Who is it? The Artisan Naturalists, or Railway Naturalists
What are they known for? They were one of the first self-taught working class botanists who collected and catalogued plants and flowers, walking big distances from Prestwich. They also Inspired the name of the Naturalist pub in Prestwich Village where they met from the 1850s, later named Railway and Naturalist.
What did they change? The Artisan Naturalists changed the idea that you had to be upper class to be a scientist or botanist, and were part of a general movement of working class people who had a craving for science and knowledge and a determination to teach others.
What were they doing on Bury New Road?
Some of the main Artisan Naturalist protagonists were from the Prestwich area including John Horsefield, a handloom weaver who lived near Besses o’ t’ Barn and founded the Prestwich Botanical Society in 1820, and Richard Buxton, born at Sedgley Hall Farm.
Many of their botanising expeditions were near Bury New Road; around Kersal Moor and Prestwich Clough, while, from around 1850 to 1914, they met at the Naturalist pub where they built an extensive botany library, and specimens would be displayed, named and catalogued. Originally called The Naturalist, the pub, built in 1850, changed its name to the Railway and Naturalist when the Manchester to Bury railway opened in 1879. There is a plaque on the outside wall of the pub recognising the Prestwich Botanical Society.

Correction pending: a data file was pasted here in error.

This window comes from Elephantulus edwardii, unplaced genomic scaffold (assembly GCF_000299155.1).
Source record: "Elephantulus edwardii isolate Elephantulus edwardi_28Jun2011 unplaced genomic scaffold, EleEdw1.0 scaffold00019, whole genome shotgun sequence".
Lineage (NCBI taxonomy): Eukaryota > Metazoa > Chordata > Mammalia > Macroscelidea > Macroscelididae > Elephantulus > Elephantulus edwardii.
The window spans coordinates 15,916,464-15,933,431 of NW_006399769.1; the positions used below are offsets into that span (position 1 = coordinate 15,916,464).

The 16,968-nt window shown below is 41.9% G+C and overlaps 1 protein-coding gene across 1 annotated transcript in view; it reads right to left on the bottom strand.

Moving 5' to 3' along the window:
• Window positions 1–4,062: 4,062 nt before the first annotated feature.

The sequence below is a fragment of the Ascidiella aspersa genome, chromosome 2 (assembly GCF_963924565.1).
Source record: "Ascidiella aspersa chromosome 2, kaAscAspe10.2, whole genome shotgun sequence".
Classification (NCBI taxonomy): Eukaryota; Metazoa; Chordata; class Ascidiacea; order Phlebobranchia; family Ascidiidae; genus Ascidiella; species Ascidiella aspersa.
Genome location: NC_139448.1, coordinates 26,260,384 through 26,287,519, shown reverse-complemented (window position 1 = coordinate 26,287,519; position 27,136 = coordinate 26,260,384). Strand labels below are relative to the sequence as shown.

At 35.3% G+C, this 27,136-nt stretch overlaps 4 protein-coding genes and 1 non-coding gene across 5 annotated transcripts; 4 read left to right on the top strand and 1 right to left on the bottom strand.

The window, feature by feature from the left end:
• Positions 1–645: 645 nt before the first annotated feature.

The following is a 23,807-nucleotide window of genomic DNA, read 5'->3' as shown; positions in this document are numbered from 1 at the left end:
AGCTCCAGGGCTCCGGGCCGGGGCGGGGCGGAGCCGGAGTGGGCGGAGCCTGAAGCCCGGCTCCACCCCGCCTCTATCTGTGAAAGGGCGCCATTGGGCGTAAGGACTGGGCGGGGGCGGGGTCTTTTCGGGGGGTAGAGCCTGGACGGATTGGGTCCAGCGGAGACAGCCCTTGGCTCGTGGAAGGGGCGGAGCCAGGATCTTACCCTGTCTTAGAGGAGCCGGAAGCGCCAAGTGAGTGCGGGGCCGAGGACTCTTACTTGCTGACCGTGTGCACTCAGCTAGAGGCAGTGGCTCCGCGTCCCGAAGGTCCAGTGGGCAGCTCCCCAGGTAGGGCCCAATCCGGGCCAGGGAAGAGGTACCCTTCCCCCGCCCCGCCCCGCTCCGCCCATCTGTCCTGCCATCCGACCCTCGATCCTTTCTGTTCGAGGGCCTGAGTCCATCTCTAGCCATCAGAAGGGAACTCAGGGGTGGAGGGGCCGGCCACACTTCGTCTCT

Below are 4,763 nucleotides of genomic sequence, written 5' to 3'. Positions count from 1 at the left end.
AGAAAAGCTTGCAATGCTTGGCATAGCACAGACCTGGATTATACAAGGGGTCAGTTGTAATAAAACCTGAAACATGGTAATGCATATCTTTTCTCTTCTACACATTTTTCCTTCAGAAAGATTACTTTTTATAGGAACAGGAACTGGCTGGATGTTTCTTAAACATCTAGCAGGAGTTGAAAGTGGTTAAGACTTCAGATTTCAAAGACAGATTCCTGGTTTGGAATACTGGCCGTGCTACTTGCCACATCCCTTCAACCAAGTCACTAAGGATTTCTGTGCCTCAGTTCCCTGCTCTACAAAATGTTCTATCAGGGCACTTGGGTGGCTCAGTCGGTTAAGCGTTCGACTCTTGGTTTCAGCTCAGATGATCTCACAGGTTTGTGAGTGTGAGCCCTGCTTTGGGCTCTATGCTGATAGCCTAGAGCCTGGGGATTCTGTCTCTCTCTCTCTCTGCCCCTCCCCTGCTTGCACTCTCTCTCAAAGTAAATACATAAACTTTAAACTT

Three of the Artisan Naturalists are buried in St Mary’s Churchyard, with eloquent gravestones.
How important are the Artisan Naturalists?
“Their success was in being proudly independent, committed to the pursuit of knowledge for its own sake and in continuing to thrive and develop through the 19th Century” says local historian, Robert Trueblood “They were not unique but they were pioneers. They also contributed to science by publishing books with meticulous descriptions of local flora and making extensive collections of plants. They are characterised by a precision in observing and recording what they encountered in the fields close to home.
“The Artisan Naturalists are an inspiring example of that spirit of self-reliance and thirst for knowledge which we associate with the Enlightenment” he adds “They did not accept the limitations of their economic situation or even lack of education – they valued learning and were generous in their teaching and sharing of knowledge….The Railway and Naturalist pub stands as a fantastic monument to working class endeavour in the field of scientific enquiry…” *
Who Were The Artisan Naturalists? – click here
*What Were The Achievements of The Artisan Naturalists? Robert Trueblood explains all – click here.
Read Kersal Moor Extracts from Richard Buxton’s A Botanical Guide to the Flowering Plants, Ferns, Mosses and Algæ, Found Indigenous Within Sixteen Miles of Manchester – click here
There’s also some more details on the Artisan Naturalists plus an embedded film at Prestwich.org.uk – click here